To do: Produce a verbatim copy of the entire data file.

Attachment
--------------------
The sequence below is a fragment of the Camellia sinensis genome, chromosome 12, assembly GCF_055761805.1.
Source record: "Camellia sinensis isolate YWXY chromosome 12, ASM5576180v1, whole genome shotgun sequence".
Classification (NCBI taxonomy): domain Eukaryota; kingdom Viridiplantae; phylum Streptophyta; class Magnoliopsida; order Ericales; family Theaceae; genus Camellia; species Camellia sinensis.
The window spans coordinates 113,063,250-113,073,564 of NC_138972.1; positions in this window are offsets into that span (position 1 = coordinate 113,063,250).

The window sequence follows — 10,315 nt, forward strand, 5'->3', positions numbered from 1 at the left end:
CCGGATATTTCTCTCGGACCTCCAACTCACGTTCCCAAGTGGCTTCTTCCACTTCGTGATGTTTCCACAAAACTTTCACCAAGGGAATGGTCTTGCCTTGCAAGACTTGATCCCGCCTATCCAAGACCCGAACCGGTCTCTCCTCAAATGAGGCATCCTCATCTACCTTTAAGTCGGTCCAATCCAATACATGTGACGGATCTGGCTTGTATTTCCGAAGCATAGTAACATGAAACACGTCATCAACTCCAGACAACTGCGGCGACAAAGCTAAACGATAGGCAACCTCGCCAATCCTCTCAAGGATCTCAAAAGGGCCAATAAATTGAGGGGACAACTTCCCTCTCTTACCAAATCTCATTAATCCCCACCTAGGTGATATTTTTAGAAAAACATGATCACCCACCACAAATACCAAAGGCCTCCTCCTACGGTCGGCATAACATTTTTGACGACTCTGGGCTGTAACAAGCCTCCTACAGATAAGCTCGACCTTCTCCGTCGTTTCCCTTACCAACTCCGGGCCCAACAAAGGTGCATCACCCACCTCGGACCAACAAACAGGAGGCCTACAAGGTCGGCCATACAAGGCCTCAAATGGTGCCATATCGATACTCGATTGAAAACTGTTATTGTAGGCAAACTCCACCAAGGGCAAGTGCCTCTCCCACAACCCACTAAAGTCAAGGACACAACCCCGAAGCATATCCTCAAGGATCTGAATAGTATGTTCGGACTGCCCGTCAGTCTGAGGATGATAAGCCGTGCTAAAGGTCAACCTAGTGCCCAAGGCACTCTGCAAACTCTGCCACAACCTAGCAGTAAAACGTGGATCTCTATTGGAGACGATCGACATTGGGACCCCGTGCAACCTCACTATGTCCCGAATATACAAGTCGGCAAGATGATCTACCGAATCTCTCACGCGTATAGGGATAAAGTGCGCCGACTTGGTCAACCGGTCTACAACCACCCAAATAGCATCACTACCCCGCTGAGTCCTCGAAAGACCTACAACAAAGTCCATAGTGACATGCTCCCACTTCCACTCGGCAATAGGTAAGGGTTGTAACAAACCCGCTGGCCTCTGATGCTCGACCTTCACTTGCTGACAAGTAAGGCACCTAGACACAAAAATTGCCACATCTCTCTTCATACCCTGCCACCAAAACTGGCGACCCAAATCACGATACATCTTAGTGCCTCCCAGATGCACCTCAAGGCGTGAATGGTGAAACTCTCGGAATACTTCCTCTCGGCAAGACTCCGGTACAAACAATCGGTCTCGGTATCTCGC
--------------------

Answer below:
The sequence below is a fragment of the Camellia sinensis genome, chromosome 12, assembly GCF_055761805.1.
Source record: "Camellia sinensis isolate YWXY chromosome 12, ASM5576180v1, whole genome shotgun sequence".
Classification (NCBI taxonomy): domain Eukaryota; kingdom Viridiplantae; phylum Streptophyta; class Magnoliopsida; order Ericales; family Theaceae; genus Camellia; species Camellia sinensis.
The window spans coordinates 113,063,250-113,073,564 of NC_138972.1; positions in this window are offsets into that span (position 1 = coordinate 113,063,250).

The window sequence follows — 10,315 nt, forward strand, 5'->3', positions numbered from 1 at the left end:
CCGGATATTTCTCTCGGACCTCCAACTCACGTTCCCAAGTGGCTTCTTCCACTTCGTGATGTTTCCACAAAACTTTCACCAAGGGAATGGTCTTGCCTTGCAAGACTTGATCCCGCCTATCCAAGACCCGAACCGGTCTCTCCTCAAATGAGGCATCCTCATCTACCTTTAAGTCGGTCCAATCCAATACATGTGACGGATCTGGCTTGTATTTCCGAAGCATAGTAACATGAAACACGTCATCAACTCCAGACAACTGCGGCGACAAAGCTAAACGATAGGCAACCTCGCCAATCCTCTCAAGGATCTCAAAAGGGCCAATAAATTGAGGGGACAACTTCCCTCTCTTACCAAATCTCATTAATCCCCACCTAGGTGATATTTTTAGAAAAACATGATCACCCACCACAAATACCAAAGGCCTCCTCCTACGGTCGGCATAACATTTTTGACGACTCTGGGCTGTAACAAGCCTCCTACAGATAAGCTCGACCTTCTCCGTCGTTTCCCTTACCAACTCCGGGCCCAACAAAGGTGCATCACCCACCTCGGACCAACAAACAGGAGGCCTACAAGGTCGGCCATACAAGGCCTCAAATGGTGCCATATCGATACTCGATTGAAAACTGTTATTGTAGGCAAACTCCACCAAGGGCAAGTGCCTCTCCCACAACCCACTAAAGTCAAGGACACAACCCCGAAGCATATCCTCAAGGATCTGAATAGTATGTTCGGACTGCCCGTCAGTCTGAGGATGATAAGCCGTGCTAAAGGTCAACCTAGTGCCCAAGGCACTCTGCAAACTCTGCCACAACCTAGCAGTAAAACGTGGATCTCTATTGGAGACGATCGACATTGGGACCCCGTGCAACCTCACTATGTCCCGAATATACAAGTCGGCAAGATGATCTACCGAATCTCTCACGCGTATAGGGATAAAGTGCGCCGACTTGGTCAACCGGTCTACAACCACCCAAATAGCATCACTACCCCGCTGAGTCCTCGAAAGACCTACAACAAAGTCCATAGTGACATGCTCCCACTTCCACTCGGCAATAGGTAAGGGTTGTAACAAACCCGCTGGCCTCTGATGCTCGACCTTCACTTGCTGACAAGTAAGGCACCTAGACACAAAAATTGCCACATCTCTCTTCATACCCTGCCACCAAAACTGGCGACCCAAATCACGATACATCTTAGTGCCTCCCAGATGCACCTCAAGGCGTGAATGGTGAAACTCTCGGAATACTTCCTCTCGGCAAGACTCCGGTACAAACAATCGGTCTCGGTATCTCGC